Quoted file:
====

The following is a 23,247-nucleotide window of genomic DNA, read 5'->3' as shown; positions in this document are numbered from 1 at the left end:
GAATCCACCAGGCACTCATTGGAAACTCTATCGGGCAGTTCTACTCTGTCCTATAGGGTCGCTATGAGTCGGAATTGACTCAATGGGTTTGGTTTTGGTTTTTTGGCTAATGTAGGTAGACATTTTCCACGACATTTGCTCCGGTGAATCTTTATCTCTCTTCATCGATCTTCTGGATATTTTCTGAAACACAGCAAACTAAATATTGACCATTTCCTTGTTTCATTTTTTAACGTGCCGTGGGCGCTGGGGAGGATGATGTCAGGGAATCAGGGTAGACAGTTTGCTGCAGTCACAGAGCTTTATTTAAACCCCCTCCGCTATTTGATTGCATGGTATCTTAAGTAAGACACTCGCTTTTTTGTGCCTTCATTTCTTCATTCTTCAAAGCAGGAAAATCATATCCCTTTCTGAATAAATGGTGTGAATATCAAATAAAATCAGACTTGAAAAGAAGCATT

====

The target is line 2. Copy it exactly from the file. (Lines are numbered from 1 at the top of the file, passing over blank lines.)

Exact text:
GAATCCACCAGGCACTCATTGGAAACTCTATCGGGCAGTTCTACTCTGTCCTATAGGGTCGCTATGAGTCGGAATTGACTCAATGGGTTTGGTTTTGGTTTTTTGGCTAATGTAGGTAGACATTTTCCACGACATTTGCTCCGGTGAATCTTTATCTCTCTTCATCGATCTTCTGGATATTTTCTGAAACACAGCAAACTAAATATTGACCATTTCCTTGTTTCATTTTTTAACGTGCCGTGGGCGCTGGGGAGGATGATGTCAGGGAATCAGGGTAGACAGTTTGCTGCAGTCACAGAGCTTTATTTAAACCCCCTCCGCTATTTGATTGCATGGTATCTTAAGTAAGACACTCGCTTTTTTGTGCCTTCATTTCTTCATTCTTCAAAGCAGGAAAATCATATCCCTTTCTGAATAAATGGTGTGAATATCAAATAAAATCAGACTTGAAAAGAAGCATT